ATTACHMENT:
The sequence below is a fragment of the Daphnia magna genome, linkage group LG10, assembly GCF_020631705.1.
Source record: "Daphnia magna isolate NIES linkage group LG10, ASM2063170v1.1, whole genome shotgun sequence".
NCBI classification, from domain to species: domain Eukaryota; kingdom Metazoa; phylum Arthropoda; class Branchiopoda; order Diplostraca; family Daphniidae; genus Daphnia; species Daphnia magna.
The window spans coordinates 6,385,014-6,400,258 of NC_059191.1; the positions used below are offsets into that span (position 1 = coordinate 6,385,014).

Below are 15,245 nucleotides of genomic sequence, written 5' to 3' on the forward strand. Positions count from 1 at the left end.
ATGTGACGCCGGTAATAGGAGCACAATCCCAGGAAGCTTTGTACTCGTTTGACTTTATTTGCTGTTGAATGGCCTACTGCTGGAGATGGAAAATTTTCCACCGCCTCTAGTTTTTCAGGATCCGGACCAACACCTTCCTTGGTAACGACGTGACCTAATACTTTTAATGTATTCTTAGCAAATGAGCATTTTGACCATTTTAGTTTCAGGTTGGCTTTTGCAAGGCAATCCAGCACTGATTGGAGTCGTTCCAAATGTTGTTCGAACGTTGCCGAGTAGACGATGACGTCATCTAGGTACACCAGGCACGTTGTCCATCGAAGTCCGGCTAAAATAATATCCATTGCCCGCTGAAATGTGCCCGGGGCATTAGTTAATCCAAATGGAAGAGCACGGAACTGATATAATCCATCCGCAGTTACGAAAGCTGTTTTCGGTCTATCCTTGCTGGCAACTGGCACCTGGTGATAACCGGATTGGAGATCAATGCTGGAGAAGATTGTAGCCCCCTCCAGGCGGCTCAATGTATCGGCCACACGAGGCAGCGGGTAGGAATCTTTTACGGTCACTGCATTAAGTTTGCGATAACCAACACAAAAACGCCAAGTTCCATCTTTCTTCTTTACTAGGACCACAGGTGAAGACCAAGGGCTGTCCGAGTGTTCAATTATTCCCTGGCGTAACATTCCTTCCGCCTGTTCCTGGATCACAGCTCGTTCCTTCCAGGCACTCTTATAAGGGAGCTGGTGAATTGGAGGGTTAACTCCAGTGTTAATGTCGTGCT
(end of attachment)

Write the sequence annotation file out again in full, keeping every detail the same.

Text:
The sequence below is a fragment of the Daphnia magna genome, linkage group LG10, assembly GCF_020631705.1.
Source record: "Daphnia magna isolate NIES linkage group LG10, ASM2063170v1.1, whole genome shotgun sequence".
NCBI classification, from domain to species: domain Eukaryota; kingdom Metazoa; phylum Arthropoda; class Branchiopoda; order Diplostraca; family Daphniidae; genus Daphnia; species Daphnia magna.
The window spans coordinates 6,385,014-6,400,258 of NC_059191.1; the positions used below are offsets into that span (position 1 = coordinate 6,385,014).

Below are 15,245 nucleotides of genomic sequence, written 5' to 3' on the forward strand. Positions count from 1 at the left end.
ATGTGACGCCGGTAATAGGAGCACAATCCCAGGAAGCTTTGTACTCGTTTGACTTTATTTGCTGTTGAATGGCCTACTGCTGGAGATGGAAAATTTTCCACCGCCTCTAGTTTTTCAGGATCCGGACCAACACCTTCCTTGGTAACGACGTGACCTAATACTTTTAATGTATTCTTAGCAAATGAGCATTTTGACCATTTTAGTTTCAGGTTGGCTTTTGCAAGGCAATCCAGCACTGATTGGAGTCGTTCCAAATGTTGTTCGAACGTTGCCGAGTAGACGATGACGTCATCTAGGTACACCAGGCACGTTGTCCATCGAAGTCCGGCTAAAATAATATCCATTGCCCGCTGAAATGTGCCCGGGGCATTAGTTAATCCAAATGGAAGAGCACGGAACTGATATAATCCATCCGCAGTTACGAAAGCTGTTTTCGGTCTATCCTTGCTGGCAACTGGCACCTGGTGATAACCGGATTGGAGATCAATGCTGGAGAAGATTGTAGCCCCCTCCAGGCGGCTCAATGTATCGGCCACACGAGGCAGCGGGTAGGAATCTTTTACGGTCACTGCATTAAGTTTGCGATAACCAACACAAAAACGCCAAGTTCCATCTTTCTTCTTTACTAGGACCACAGGTGAAGACCAAGGGCTGTCCGAGTGTTCAATTATTCCCTGGCGTAACATTCCTTCCGCCTGTTCCTGGATCACAGCTCGTTCCTTCCAGGCACTCTTATAAGGGAGCTGGTGAATTGGAGGGTTAACTCCAGTGTTAATGTCGTGCT